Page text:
Truck Bomb Kills Dozens in Northern Iraq

Residents cope with the aftermath of the Kirkuk bombing, described by a witness as "a fireball flying into the air followed by a thick cloud of dust and smoke."
Residents cope with the aftermath of the Kirkuk bombing, described by a witness as "a fireball flying into the air followed by a thick cloud of dust and smoke." (Str - Reuters)
By Nada Bakri
Washington Post Foreign Service
Sunday, June 21, 2009

BAGHDAD, June 20 -- A truck bomb killed at least 63 people Saturday as they were leaving a mosque near the contested northern city of Kirkuk, shattering a recent lull in violence and raising fears of renewed bloodshed as U.S. forces complete their withdrawal from Iraqi cities by the end of the month.

The bombing came shortly after Prime Minister Nouri al-Maliki urged a gathering in Baghdad to remain steadfast if the American withdrawal leads to a resurgence in attacks.

"I and you are sure that many don't want us to succeed and celebrate this victory," he said. "They are getting themselves ready to move in the dark to destabilize the situation, but we will be ready for them, God willing."

Also Saturday, the British government said two bodies believed to be those of Britons taken hostage in 2007 were handed over to British officials in Iraq. The fate of three others seized with them remains unknown.

The hostages -- computer consultant Peter Moore and his four bodyguards -- were kidnapped by a Shiite militant group at a Finance Ministry building in Baghdad in May 2007. British Foreign Secretary David Miliband said the bodies had not been formally identified.

In the attack Saturday, a suicide bomber detonated a truck loaded with explosives as Shiite Muslim worshipers left the mosque after noon prayers in the northern town of Taza, 14 miles south of Kirkuk. The dead included women and children, officials said, and more than 170 people were wounded.

The explosion caused the mosque and at least a dozen mud houses to collapse, security officials said, and many victims were feared trapped under the rubble.

Soon after the blast, police and medics rushed to the scene as bystanders ferried the dead and wounded to Kirkuk's main hospital. Iraqi police and security forces cordoned off the area, as U.S. soldiers collected evidence from what remained of the truck.

Relatives dug graves in the cemetery behind the mosque for their loved ones. By nightfall, Iraqi and American rescue teams had set up lights as they continued to search for people buried under the debris.

"All I could see was a fireball flying into the air followed by a thick cloud of dust and smoke," said Qanbar Abdullah Sajjad, 38, who owns a vegetable store a few steps from the bombing site. "People were bleeding and shouting for help."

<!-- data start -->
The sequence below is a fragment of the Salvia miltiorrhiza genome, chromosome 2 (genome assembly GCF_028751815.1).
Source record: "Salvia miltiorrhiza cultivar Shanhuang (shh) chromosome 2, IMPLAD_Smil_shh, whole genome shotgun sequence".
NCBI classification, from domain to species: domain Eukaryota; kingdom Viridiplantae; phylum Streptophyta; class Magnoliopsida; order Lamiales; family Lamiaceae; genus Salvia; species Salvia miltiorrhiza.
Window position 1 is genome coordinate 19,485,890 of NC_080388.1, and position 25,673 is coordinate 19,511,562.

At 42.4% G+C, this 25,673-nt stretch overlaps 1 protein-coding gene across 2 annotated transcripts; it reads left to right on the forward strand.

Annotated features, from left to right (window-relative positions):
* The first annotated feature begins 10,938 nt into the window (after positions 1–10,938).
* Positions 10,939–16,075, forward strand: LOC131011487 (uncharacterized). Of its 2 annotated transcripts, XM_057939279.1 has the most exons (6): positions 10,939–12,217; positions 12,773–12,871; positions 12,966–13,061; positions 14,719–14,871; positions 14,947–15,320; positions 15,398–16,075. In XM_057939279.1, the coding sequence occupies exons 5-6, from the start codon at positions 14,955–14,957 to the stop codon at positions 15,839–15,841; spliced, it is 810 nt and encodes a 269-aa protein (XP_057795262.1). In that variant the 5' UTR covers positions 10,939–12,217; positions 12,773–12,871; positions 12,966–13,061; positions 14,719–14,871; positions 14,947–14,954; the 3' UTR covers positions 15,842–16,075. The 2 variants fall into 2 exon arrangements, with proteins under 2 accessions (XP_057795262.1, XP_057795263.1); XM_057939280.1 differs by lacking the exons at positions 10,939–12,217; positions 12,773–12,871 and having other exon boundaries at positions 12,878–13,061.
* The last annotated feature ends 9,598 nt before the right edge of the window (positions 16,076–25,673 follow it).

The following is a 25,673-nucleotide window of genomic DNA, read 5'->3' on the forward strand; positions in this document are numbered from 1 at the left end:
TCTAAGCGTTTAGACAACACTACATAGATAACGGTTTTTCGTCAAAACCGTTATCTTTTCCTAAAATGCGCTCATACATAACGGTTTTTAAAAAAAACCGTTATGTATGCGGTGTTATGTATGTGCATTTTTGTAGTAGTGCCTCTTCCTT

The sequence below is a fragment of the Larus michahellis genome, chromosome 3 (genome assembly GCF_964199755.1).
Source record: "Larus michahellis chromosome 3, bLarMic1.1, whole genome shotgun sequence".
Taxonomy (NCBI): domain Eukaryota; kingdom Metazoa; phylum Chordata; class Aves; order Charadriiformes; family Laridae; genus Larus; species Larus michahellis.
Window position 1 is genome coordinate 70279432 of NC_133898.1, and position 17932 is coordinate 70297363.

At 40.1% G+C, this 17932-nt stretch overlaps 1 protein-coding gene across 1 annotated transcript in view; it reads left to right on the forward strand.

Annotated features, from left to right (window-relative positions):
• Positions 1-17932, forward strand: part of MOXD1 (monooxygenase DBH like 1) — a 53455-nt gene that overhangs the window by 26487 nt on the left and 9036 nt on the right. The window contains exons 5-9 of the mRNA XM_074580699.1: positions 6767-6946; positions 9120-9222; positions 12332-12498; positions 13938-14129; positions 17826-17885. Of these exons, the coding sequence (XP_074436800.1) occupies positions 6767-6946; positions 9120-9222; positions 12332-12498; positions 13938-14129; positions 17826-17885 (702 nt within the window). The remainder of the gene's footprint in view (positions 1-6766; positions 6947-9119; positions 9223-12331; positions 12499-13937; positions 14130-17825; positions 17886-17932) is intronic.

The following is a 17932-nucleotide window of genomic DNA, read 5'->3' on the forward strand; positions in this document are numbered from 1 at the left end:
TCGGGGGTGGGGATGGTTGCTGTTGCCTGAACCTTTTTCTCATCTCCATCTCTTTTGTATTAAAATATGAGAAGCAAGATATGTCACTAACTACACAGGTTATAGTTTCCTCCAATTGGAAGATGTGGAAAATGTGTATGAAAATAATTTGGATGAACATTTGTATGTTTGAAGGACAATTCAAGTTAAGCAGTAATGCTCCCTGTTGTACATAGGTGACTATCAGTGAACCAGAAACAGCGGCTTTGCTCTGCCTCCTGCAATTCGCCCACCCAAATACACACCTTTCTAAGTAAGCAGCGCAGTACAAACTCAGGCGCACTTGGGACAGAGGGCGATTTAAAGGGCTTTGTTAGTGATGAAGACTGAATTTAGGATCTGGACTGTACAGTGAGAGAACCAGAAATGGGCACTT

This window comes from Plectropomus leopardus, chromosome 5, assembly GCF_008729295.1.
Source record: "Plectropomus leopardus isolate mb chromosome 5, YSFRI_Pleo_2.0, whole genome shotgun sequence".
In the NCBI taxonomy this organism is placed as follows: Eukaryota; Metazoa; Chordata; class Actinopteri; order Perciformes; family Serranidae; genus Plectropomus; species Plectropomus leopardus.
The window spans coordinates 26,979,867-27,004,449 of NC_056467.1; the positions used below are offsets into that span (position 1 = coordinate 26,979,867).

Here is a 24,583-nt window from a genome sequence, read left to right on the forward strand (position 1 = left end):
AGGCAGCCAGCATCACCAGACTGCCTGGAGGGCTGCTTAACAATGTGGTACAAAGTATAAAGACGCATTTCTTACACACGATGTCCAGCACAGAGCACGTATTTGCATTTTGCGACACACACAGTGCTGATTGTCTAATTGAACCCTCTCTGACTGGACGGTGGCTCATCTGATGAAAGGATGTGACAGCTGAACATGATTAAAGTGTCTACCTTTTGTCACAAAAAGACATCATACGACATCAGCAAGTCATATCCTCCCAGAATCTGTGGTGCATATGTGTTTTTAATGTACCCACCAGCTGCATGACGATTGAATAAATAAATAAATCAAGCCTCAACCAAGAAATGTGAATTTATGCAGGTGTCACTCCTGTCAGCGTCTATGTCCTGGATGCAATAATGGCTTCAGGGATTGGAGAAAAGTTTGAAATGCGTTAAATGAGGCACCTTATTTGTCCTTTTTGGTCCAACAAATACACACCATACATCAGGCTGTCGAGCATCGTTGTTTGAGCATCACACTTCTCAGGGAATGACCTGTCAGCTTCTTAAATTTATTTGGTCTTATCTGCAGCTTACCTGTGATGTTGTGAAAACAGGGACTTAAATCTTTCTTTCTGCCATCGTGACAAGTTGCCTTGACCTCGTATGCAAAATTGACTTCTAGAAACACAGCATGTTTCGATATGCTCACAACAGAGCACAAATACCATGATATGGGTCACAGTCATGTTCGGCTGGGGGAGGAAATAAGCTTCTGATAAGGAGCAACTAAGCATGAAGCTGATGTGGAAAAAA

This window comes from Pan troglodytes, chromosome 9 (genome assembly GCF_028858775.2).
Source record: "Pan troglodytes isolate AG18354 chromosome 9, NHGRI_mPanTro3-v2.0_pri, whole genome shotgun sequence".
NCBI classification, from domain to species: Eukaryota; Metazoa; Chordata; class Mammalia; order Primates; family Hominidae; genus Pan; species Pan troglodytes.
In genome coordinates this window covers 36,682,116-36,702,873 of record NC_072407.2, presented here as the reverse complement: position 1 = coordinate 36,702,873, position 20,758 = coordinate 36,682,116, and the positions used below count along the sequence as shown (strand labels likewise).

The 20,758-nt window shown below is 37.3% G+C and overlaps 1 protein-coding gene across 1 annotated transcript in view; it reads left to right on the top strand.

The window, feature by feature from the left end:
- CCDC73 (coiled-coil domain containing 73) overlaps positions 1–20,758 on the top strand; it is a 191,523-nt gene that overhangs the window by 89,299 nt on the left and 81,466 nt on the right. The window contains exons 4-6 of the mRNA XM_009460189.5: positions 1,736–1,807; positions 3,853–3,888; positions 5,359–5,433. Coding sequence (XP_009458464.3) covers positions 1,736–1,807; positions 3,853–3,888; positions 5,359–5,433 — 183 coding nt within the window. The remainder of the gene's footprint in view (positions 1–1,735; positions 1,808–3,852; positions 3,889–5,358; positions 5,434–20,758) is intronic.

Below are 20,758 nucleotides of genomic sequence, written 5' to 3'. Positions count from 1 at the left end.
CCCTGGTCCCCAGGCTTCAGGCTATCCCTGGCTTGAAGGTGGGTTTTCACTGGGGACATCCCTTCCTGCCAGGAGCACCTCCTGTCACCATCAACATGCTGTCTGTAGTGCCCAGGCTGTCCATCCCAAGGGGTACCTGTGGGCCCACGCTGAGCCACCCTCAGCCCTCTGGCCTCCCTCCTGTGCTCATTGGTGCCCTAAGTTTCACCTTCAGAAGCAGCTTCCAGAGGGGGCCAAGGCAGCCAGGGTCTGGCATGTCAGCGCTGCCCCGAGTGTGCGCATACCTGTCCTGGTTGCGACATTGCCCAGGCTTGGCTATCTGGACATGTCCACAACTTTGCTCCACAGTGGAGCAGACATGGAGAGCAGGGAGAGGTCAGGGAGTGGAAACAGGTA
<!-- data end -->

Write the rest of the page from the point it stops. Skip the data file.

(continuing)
The majority of residents in the area are Shiite Muslims from the ethnic Turkmen community. Kirkuk, which sits over vast oil reserves, is in one of Iraq's most combustible regions, contested by Kurds, Turkmens and Arabs.

Many of Taza's residents were refugees in neighboring Iran and came back to their town after the U.S.-led invasion of Iraq toppled Saddam Hussein in 2003. They are believed to be strong supporters of Maliki and his Dawa party.

"Why would they attack us? We have done nothing wrong to anyone," said Mujtabi Tazaly, 49, who was sobbing outside his collapsed house, where his wife and children were still buried.

Tensions have recently increased in Kirkuk, as Kurds seek to incorporate it in the Kurdistan Regional Government. But Arabs, Turkmens and other ethnic groups are strongly opposed to that.

Security forces loyal to the Kurdish regional government and those who take orders from leaders in Baghdad have a history of distrust and animosity in Kirkuk and other disputed areas. U.S. and Iraqi officials have said they fear that insurgents will exploit those fissures as U.S. forces draw down in coming months.

In his speech Saturday before a group of Turkmen Iraqis, Maliki said U.S. forces will withdraw on time because any extension would be "a historic setback."

"We will not retreat no matter what happens and, God willing, nothing will happen because of the capabilities that our security forces have," he said.

Devastating explosions in Baghdad in April and other recent attacks have led many to voice doubts about the ability of the Iraqi forces to control security after the Americans pull back. Under a U.S.-Iraqi security agreement, all American combat troops must withdraw from cities by June 30 and from Iraq by the end of 2011.

Mohammad Takki Mufti, a 60-year-old farmer who lost four relatives in the explosion, accused the Sunni insurgent group al-Qaeda in Iraq of carrying out the attack.

"Al-Qaeda attacked us to sabotage the American withdrawal," he said.

"We're paying for our land with our blood," added Abdel Rahman al-Hussein, 45, a garbageman, standing near him at the scene.

Correspondent Ernesto LondoƱo in Baghdad and a special correspondent in Kirkuk contributed to this report.

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